# How to smooth a line using Python - 4 Methods

• 6 min## What is Line Smoothing?

Line smoothing is a technique used to **reduce noise** and **highlight trends** in a line plot. A line plot is a graph that shows the relationship between two variables as a series of data points connected by a line. However, real-world data is often noisy, making it difficult to identify trends in the plot.

Smoothing the line can help to remove the noise and make the trends more visible.

There are many methods for smoothing a line, but in this article, we'll focus on four popular approaches: using a rolling window, using fewer observations, using a spline, and using savgol_filter() from the SciPy library.

## 1. Using a Rolling Window

One of the simplest methods for smoothing a line is to use a rolling window. This involves taking a window of a fixed size and sliding it along the data points in the plot. For each window position, the data points within the window are averaged to create a smoothed data point.

Here's an example script that demonstrates how to use a rolling window to smooth a line using the `rolling()`

method from the Pandas library:

In this example, we generate some noisy data using `np.random.normal()`

, and then we use the `rolling()`

method from the Pandas library to apply a rolling window to the data. The `window_size`

parameter specifies the size of the rolling window used for smoothing.

Finally, we plot the original data and the smoothed data using `plt.plot()`

. You can adjust the `window_size`

parameter to achieve the desired level of smoothing for your data.

## 2. Using Fewer Observations

Another method for smoothing a line is to use fewer observations. This involves sampling the data points at a lower frequency to remove some of the noise.

Here's an example script that demonstrates how to use fewer observations to smooth a line using the `resample()`

method from the Pandas library:

This script uses Pandas and Matplotlib to generate some noisy data, resample it to smooth it, and plot the original and smoothed data.

First, the script sets the size of the DataFrame to 100 and generates some noisy data using the `np.random.normal()`

function. The `pd.DataFrame()`

function is used to create a DataFrame with two columns, `x`

and `y`

.

Next, the sample size is set to 10 and the data is resampled to smooth it by selecting every `size//sample_size`

th row using the `iloc[]`

method and `::`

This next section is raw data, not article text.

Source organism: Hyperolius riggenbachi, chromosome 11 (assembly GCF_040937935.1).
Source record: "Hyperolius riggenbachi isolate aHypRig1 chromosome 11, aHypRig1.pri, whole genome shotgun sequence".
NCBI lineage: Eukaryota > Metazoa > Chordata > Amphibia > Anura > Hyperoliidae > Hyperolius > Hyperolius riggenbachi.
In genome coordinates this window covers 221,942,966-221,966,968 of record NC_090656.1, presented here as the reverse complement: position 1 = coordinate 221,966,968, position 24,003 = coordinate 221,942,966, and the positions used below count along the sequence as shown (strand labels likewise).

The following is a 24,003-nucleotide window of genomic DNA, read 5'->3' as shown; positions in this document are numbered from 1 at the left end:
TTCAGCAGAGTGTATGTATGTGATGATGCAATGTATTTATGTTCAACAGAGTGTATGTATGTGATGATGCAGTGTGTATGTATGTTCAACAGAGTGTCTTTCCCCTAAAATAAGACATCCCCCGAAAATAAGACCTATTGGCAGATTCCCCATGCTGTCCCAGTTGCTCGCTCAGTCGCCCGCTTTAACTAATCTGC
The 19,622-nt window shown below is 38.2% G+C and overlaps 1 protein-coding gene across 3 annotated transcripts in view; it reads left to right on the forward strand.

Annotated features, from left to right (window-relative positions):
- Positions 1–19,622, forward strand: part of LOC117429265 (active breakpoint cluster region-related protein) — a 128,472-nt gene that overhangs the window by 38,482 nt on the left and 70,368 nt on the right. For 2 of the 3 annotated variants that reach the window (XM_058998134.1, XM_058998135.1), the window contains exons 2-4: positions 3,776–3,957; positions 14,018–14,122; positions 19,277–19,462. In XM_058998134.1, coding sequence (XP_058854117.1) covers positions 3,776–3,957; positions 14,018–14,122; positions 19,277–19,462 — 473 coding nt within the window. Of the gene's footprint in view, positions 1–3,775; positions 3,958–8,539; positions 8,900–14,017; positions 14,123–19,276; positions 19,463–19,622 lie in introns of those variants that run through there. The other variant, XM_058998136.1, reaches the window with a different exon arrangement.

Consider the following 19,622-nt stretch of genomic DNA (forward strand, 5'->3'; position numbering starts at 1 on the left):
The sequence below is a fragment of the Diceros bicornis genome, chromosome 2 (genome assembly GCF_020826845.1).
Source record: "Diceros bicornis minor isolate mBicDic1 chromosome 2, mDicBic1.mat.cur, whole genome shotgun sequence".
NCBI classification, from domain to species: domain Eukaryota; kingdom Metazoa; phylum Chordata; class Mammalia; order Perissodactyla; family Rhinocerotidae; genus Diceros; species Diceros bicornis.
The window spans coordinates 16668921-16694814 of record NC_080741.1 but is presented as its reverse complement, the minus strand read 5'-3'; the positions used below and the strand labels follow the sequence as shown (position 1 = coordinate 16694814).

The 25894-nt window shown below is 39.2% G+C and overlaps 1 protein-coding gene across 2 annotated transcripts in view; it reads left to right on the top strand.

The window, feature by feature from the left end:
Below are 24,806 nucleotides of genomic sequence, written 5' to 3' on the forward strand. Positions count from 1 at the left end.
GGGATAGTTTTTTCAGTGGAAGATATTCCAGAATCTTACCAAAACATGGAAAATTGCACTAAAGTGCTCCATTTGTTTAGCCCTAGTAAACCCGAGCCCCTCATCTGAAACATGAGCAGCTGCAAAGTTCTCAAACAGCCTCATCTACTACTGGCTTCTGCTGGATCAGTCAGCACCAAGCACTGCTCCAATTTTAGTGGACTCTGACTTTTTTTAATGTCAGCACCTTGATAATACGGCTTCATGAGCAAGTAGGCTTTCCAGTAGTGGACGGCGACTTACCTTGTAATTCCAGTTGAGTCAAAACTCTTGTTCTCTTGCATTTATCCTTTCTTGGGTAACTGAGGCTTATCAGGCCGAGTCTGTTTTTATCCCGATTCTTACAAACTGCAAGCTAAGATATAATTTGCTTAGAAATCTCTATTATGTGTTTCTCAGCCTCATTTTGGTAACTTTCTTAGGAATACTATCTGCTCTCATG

slicing. The result is a new DataFrame with fewer observations than the original data.

Finally, the script plots the original data and the smoothed data using Matplotlib's `plt.plot()`

function. The original data is plotted using the `x`

and `y`

columns of the original DataFrame, while the smoothed data is plotted using the `x`

and `y`

columns of the resampled DataFrame. A legend is added using `plt.legend()`

and the plot is displayed using `plt.show()`

.

## 3. Using a Spline

A spline is a mathematical curve that passes through a set of data points and can be used to interpolate or smooth the line. In Python, you can use the `make_interp_spline()`

function from the SciPy library to create a spline interpolation of the data.

Here's an example script that demonstrates how to use a spline to smooth a line:

In this example, we generate some noisy data using `np.sin()`

and `np.random.normal()`

, and then we use `make_interp_spline()`

to create a spline interpolation of the data. The `make_interp_spline()`

function takes two arguments, `x`

and `y`

, which are the original data points.

Next, we create a new set of x values using `np.linspace()`

to evaluate the spline at. We then use the spline object `spl`

to evaluate the y values at the new x values using `spl(x_new)`

.

Finally, we plot the original data and the smoothed data using `plt.plot()`

. You can adjust the number of points in the `x_new`

array to control the level of smoothing.

## 4. Using `savgol_filter()`

`savgol_filter()`

is a function from the SciPy library that performs a polynomial smoothing of a signal, which can be used to smooth out the noise in a line. Here's an example script that demonstrates how to use `savgol_filter()`

to smooth a line:

In this example, we generate some noisy data using `np.sin()`

and `np.random.normal()`

, and then we use `savgol_filter()`

to apply a Savitzky-Golay filter to the data. The `window_length`

parameter specifies the length of the window used for smoothing, and the `polyorder`

parameter specifies the order of the polynomial used for the fitting. In this case, we're using a window length of 11 and a polynomial order of 2.

Finally, we plot the original data and the smoothed data using `plt.plot()`

. You can adjust the `window_length`

and `polyorder`

parameters to achieve the desired level of smoothing for your data.

## What is the best smoothing method?

There is no single "best" method for smoothing a line as it depends on the characteristics of the data and the specific goals of the analysis.

The rolling window method is simple and easy to implement, but it may not be effective for all types of data and can introduce edge effects.

Taking fewer observations is also simple, but it may not be suitable for data that requires a high level of precision and accuracy.

Spline interpolation can be effective for smoothing out data with complex patterns, but it can also introduce artifacts if the data is not well-suited for interpolation.

Savitzky-Golay filtering can be a good choice for data with a lot of noise, but the choice of window length and polynomial order can be a challenge and may require some trial and error.

Ultimately, the best method for smoothing a line will depend on the specific characteristics of the data and the goals of the analysis. It may be necessary to try out different methods and compare their results to determine the most appropriate approach for a given situation.

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